Telepaxx today opens the first marketplace for the development, testing, quality assurance and commercial application of medical applications based on artificial intelligence in radiology. In line with the start of HIMSS 2019, StartUps and researchers will thus have access to high-quality training data and can offer certified solutions directly for use in the medical workflow.
Telepaxx has access to a network of more than 600 decentralized servers in medical facilities in German-speaking countries and a data pool of more than 13 billion image and findings data.
“The development of AI-based medical applications is growing rapidly, especially in the field of pattern recognition through machine learning with artificial neural networks of radiological image data. Researchers have demonstrated impressive successes in this field, almost on a weekly basis. However, researchers and developers often lack access to the market and to validated training data sets for the respective application cases,” says Thomas Pettinger, project manager and responsible for business development at Telepaxx.
The new offer now provides a solution with which such applications can be trained and developed to market maturity in a quality-assured and data protection-compliant environment. Pettinger explains the concept of the Telepaxx AI MarketPlace as follows: “Afterwards they would be available for commercial use to a large circle of customers.“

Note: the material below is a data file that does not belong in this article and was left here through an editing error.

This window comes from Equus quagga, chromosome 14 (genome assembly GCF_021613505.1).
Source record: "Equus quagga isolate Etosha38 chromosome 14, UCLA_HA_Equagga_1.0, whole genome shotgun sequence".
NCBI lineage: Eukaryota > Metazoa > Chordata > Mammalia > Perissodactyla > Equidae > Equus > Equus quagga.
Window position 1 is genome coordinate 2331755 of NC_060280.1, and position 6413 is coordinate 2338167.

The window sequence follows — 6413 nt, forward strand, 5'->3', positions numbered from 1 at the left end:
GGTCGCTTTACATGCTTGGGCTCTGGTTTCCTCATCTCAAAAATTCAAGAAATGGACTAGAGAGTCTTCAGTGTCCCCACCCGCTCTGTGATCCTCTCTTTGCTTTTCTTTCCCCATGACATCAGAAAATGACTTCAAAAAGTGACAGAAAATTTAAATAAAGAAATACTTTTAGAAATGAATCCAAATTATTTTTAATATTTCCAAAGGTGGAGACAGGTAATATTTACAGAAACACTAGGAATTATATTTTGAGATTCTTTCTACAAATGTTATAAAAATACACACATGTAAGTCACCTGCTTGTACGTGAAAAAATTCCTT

“With our offer, we are targeting startups and researchers at an early stage who want to develop applications for use in radiology,” says Rainer Kasan, partner at Telepaxx and experienced mastermind behind the idea of the AI MarketPlace.
In return, they can ensure that they will later be able to offer high-quality solutions in the AI Marketplace, explains Kasan further.
“In addition to the highest possible quality, it is just as important to integrate smoothly into the medical workflow of the facilities. We support our candidates for the Telepaxx AI MarketPlace right from the start not only with training data, but also with know-how. We clarify whether, for example, supervised learning can be used with smaller training data sets in the highest possible quality, but we also advise on quality assurance, the avoidance of bias or product approval and on a product design that fits in with the work processes in medicine and radiology,” says Rainer Kasan.